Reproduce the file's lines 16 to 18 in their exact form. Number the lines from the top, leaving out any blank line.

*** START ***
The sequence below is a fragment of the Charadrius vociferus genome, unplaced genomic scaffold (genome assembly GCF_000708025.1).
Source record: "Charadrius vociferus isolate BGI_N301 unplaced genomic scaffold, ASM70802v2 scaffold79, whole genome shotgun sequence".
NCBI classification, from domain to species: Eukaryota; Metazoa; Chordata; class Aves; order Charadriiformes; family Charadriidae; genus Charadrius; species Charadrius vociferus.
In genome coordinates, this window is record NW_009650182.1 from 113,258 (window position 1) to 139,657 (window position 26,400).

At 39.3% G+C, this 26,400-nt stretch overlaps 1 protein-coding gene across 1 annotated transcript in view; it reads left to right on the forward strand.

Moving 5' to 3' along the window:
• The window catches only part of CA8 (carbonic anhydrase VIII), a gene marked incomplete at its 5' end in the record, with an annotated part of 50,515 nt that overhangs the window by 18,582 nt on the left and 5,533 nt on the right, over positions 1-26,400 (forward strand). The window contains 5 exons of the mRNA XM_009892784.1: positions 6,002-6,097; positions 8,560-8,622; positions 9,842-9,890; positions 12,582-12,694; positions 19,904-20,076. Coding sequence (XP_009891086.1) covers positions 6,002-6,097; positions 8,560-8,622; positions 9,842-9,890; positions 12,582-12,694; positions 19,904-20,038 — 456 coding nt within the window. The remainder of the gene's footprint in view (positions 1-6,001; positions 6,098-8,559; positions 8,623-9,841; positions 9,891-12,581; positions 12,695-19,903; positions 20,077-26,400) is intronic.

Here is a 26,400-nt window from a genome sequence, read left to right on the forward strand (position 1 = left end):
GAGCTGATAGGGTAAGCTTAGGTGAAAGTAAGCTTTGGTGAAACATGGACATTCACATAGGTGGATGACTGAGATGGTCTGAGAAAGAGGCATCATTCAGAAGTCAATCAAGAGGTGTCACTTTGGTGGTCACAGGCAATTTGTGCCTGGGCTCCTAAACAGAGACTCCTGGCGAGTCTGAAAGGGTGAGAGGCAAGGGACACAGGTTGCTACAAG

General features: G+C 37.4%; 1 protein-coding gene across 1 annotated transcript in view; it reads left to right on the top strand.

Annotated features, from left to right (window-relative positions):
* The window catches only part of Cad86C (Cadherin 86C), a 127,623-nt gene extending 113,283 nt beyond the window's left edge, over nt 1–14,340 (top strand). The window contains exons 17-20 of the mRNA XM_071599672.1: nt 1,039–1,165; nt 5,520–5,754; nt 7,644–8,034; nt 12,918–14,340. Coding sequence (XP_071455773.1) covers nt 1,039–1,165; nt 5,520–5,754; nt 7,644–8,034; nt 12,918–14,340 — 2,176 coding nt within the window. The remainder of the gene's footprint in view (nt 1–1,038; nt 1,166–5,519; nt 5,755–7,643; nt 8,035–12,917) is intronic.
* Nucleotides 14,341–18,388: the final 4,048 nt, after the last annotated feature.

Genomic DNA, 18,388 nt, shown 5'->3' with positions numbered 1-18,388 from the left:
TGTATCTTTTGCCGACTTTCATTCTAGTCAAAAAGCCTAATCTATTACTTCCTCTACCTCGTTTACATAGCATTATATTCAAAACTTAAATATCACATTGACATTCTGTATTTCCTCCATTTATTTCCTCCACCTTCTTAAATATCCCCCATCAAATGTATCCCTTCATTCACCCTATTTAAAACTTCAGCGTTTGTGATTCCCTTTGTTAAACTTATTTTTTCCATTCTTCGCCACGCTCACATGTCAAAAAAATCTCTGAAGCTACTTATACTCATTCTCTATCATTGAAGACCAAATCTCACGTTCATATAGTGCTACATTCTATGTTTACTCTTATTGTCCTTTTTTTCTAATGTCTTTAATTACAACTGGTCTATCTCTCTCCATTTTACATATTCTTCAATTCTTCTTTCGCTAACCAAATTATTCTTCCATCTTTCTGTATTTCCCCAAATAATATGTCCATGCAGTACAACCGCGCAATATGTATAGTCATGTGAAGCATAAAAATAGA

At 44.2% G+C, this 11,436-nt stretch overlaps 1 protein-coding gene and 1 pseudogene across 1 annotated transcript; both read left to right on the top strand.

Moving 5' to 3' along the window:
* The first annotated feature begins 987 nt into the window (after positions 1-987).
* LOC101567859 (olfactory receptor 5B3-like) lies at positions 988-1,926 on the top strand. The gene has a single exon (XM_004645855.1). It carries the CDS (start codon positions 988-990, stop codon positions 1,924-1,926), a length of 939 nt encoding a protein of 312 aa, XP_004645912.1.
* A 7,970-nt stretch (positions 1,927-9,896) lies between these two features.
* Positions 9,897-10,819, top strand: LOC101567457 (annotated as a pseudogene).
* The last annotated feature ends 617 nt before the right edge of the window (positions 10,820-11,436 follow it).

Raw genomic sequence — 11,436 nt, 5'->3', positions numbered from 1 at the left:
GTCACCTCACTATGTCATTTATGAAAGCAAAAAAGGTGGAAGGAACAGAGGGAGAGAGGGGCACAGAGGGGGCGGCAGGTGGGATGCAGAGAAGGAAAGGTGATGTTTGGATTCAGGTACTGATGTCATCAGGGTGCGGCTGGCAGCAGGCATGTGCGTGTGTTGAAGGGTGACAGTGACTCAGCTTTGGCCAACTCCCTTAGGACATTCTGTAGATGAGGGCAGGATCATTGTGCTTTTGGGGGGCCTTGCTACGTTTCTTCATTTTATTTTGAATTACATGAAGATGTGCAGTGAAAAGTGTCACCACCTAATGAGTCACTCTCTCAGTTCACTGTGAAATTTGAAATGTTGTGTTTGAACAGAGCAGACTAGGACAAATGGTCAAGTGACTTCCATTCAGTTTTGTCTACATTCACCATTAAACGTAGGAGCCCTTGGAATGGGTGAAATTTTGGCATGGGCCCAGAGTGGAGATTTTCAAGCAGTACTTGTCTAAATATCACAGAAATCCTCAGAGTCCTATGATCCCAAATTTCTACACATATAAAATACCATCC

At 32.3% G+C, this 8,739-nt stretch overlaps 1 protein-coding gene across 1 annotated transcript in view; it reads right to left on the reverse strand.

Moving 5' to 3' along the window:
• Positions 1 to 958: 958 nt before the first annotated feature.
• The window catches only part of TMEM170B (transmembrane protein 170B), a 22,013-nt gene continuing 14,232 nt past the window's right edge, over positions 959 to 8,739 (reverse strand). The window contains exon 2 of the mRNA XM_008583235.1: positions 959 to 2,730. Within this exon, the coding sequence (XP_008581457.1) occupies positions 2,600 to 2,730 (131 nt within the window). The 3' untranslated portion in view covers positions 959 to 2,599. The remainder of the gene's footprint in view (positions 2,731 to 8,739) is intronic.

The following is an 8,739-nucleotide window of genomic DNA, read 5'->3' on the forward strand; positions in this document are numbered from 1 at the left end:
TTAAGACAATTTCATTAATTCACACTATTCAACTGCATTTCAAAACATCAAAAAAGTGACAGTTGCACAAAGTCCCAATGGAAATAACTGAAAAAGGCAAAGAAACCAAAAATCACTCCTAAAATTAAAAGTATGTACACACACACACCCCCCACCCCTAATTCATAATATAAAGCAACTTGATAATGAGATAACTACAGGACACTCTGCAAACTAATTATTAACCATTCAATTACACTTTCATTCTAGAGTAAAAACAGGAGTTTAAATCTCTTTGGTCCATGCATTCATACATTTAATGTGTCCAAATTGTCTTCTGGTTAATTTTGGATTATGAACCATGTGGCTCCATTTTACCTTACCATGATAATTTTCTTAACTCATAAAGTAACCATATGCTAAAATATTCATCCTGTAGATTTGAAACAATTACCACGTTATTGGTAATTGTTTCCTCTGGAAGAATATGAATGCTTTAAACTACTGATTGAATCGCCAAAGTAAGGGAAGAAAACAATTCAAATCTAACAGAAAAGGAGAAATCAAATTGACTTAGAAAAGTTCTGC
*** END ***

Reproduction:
At 44.2% G+C, this 11,436-nt stretch overlaps 1 protein-coding gene and 1 pseudogene across 1 annotated transcript; both read left to right on the top strand.

Moving 5' to 3' along the window:
* The first annotated feature begins 987 nt into the window (after positions 1-987).